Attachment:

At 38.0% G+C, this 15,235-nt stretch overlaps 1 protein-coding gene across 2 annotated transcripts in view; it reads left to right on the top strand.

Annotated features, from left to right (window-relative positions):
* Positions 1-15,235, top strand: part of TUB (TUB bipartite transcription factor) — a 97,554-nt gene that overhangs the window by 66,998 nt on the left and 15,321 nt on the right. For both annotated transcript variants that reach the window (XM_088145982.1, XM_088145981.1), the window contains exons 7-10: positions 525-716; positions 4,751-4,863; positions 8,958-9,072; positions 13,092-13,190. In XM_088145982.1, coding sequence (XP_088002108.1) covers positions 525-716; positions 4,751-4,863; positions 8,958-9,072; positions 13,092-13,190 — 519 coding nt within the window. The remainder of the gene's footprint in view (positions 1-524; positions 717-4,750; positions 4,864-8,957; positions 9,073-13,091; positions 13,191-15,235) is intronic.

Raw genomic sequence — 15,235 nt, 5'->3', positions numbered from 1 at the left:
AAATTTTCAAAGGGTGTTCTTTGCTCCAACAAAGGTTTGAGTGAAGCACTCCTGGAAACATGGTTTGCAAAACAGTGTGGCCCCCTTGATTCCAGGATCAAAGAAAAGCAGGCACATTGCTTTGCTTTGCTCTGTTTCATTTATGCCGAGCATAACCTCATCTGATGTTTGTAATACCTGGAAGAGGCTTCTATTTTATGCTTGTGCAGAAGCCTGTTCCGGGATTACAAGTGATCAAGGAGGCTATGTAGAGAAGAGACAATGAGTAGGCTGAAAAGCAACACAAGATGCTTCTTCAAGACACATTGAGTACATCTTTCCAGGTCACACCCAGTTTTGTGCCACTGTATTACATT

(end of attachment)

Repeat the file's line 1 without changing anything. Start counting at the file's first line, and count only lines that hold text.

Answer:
At 38.0% G+C, this 15,235-nt stretch overlaps 1 protein-coding gene across 2 annotated transcripts in view; it reads left to right on the top strand.